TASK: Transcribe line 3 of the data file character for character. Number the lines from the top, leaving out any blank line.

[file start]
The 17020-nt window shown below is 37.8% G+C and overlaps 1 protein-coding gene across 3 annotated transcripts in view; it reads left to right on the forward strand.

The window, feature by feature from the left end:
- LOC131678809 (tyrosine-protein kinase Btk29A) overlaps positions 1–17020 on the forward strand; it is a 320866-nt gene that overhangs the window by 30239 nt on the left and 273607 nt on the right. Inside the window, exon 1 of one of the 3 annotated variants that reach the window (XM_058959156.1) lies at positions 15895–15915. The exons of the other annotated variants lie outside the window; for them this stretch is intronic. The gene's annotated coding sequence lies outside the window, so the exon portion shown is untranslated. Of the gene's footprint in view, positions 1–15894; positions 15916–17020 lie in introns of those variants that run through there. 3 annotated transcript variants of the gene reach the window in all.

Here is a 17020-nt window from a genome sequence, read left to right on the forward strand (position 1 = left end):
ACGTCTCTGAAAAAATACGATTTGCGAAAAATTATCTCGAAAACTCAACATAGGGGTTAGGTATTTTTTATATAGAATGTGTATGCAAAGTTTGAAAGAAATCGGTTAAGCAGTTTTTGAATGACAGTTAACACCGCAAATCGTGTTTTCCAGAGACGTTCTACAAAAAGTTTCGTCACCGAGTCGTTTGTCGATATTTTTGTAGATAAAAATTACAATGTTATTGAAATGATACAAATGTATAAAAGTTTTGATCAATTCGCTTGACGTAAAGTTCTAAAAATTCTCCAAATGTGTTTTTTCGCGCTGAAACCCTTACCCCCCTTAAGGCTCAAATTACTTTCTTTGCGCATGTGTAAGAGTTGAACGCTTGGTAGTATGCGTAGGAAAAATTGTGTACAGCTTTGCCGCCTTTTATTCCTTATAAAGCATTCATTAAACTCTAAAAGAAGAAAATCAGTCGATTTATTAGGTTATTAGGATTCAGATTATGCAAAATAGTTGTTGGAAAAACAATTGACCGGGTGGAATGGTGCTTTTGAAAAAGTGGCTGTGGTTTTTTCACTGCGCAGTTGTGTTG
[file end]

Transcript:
- LOC131678809 (tyrosine-protein kinase Btk29A) overlaps positions 1–17020 on the forward strand; it is a 320866-nt gene that overhangs the window by 30239 nt on the left and 273607 nt on the right. Inside the window, exon 1 of one of the 3 annotated variants that reach the window (XM_058959156.1) lies at positions 15895–15915. The exons of the other annotated variants lie outside the window; for them this stretch is intronic. The gene's annotated coding sequence lies outside the window, so the exon portion shown is untranslated. Of the gene's footprint in view, positions 1–15894; positions 15916–17020 lie in introns of those variants that run through there. 3 annotated transcript variants of the gene reach the window in all.